We were incorporated on November 2, 1989 in Delaware, and prior to such date operated under predecessor companies. Our principal executive offices are located at One Caesars Palace Drive, Las Vegas, Nevada 89109, telephone (702) 407-6000. Until January 28, 2008, our common stock was traded on the New York Stock Exchange under the symbol "HET."

On January 28, 2008, Caesars Entertainment was acquired by affiliates of Apollo Global Management, LLC ("Apollo") and TPG Capital, LP ("TPG" and, together with Apollo, the "Sponsors") in an all-cash transaction, hereinafter referred to as the "Acquisition," valued at approximately $30.7 billion, including the assumption of $12.4 billion of debt and the incurrence of approximately $1.0 billion of acquisition costs. As a result of the Acquisition, our stock is no longer publicly traded. Currently, the issued and outstanding shares of common stock of Caesars Entertainment are owned by entities affiliated with Apollo, TPG, and Paulson & Co. Inc. ("Paulson"), certain co-investors and members of management.

Description of Business

Our casino business commenced operations in 1937. We own, operate or manage global casino entertainment facilities in more areas throughout the United States than any other participant in the casino industry. In addition to casinos, our facilities typically include hotel and convention space, restaurants and non-gaming entertainment facilities. The descriptions below are as of December 31, 2010, except where otherwise noted.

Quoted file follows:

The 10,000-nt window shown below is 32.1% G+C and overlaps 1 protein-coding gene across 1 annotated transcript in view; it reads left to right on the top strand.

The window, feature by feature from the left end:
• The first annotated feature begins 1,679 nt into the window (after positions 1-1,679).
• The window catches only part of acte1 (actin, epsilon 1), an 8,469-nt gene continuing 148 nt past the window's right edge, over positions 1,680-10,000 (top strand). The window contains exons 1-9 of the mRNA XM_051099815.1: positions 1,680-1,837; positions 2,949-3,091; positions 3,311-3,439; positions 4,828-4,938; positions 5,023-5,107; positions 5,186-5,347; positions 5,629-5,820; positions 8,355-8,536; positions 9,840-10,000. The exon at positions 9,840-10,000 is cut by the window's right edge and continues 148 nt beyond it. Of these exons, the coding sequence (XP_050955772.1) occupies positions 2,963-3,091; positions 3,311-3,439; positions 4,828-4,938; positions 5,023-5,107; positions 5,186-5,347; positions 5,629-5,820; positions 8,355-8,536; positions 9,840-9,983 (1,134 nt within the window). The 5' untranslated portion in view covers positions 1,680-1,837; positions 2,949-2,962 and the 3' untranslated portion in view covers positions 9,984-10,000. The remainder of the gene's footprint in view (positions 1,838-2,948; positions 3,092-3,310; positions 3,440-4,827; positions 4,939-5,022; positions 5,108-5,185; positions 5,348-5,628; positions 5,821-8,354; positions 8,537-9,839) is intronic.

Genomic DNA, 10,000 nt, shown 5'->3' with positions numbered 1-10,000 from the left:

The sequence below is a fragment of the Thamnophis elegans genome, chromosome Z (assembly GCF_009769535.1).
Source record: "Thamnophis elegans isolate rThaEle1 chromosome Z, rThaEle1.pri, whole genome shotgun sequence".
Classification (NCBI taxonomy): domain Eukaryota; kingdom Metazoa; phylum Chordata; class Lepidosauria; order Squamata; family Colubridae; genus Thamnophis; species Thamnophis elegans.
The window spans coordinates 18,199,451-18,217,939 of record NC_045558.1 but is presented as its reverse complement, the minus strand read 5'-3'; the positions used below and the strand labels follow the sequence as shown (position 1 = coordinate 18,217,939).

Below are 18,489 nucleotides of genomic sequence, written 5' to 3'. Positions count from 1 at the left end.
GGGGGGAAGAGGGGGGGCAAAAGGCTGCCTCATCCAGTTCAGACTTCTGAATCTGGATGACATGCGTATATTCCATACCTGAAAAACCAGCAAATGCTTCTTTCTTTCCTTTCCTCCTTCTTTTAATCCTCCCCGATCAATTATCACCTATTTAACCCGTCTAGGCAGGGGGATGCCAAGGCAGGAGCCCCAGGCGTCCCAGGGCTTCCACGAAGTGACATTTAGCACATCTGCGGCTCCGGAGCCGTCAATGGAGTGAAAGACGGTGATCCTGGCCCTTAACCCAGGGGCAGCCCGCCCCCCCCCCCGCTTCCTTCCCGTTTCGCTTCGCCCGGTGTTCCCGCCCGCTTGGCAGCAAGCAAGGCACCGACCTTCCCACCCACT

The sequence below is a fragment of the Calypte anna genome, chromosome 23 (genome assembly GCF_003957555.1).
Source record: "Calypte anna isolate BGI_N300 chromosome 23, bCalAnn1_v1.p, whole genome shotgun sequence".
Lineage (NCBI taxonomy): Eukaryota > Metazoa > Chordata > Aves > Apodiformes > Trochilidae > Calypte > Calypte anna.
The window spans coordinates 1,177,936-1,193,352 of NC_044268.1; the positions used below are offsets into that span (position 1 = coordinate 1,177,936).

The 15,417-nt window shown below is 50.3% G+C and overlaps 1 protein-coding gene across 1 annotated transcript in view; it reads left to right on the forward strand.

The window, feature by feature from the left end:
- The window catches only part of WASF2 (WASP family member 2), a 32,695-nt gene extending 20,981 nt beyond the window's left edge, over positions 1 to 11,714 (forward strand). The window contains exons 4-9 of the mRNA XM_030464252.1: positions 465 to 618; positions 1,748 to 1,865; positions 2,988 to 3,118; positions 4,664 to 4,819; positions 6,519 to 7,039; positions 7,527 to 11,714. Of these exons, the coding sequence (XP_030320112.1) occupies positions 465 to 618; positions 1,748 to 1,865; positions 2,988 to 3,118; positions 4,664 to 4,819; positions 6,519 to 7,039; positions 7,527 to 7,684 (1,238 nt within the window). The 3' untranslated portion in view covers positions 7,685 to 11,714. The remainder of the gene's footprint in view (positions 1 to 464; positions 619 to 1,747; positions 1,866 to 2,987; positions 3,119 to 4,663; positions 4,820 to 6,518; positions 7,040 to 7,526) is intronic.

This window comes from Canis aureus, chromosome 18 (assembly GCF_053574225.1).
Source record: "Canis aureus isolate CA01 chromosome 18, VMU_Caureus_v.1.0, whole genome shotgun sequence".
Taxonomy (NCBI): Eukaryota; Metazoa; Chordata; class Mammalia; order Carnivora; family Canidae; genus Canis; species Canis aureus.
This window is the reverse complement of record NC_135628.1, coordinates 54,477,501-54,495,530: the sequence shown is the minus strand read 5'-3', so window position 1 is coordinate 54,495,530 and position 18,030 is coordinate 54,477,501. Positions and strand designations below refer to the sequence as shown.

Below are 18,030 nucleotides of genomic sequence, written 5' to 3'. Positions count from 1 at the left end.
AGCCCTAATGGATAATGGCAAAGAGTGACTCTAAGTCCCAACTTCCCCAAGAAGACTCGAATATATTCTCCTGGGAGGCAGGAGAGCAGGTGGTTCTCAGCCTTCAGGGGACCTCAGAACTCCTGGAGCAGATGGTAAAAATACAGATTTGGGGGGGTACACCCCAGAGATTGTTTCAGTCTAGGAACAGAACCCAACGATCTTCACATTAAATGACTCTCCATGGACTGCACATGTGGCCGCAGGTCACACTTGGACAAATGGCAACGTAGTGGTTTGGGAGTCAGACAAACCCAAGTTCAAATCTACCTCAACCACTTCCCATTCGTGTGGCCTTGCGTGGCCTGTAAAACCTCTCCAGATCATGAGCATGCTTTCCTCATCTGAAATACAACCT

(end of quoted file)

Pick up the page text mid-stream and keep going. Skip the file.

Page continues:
In southern Nevada, Harrah's Las Vegas, Rio All-Suite Hotel & Casino, Caesars Palace, Bally's Las Vegas, Flamingo Las Vegas, Paris Las Vegas, Planet Hollywood Resort and Casino, Imperial Palace Hotel & Casino, Bill's Gamblin' Hall & Saloon and Hot Spot Oasis are located in Las Vegas, and draw customers from throughout the United States. Harrah's Laughlin is located near both the Arizona and California borders and draws customers primarily from the southern California and Phoenix metropolitan areas and, to a lesser extent, from throughout the U.S. via charter aircraft.

In northern Nevada, Harrah's Lake Tahoe and Harveys Resort & Casino are located near Lake Tahoe and Harrah's Reno is located in downtown Reno. These facilities draw customers primarily from northern California, the Pacific Northwest and Canada.

Our Atlantic City casinos, Harrah's Resort Atlantic City, Showboat Atlantic City, Caesars Atlantic City and Bally's Atlantic City, draw customers primarily from the Philadelphia metropolitan area, New York and New Jersey.

Harrah's Chester is a combination harness racetrack and casino located approximately six miles south of Philadelphia International Airport which draws customers primarily from the Philadelphia metropolitan area and Delaware. We have a 95 percent ownership interest in this property.

Our Chicagoland dockside casinos, Harrah's Joliet in Joliet, Illinois, and Horseshoe Hammond in Hammond, Indiana, draw customers primarily from the greater Chicago metropolitan area. In southern Indiana, we own Horseshoe Southern Indiana, a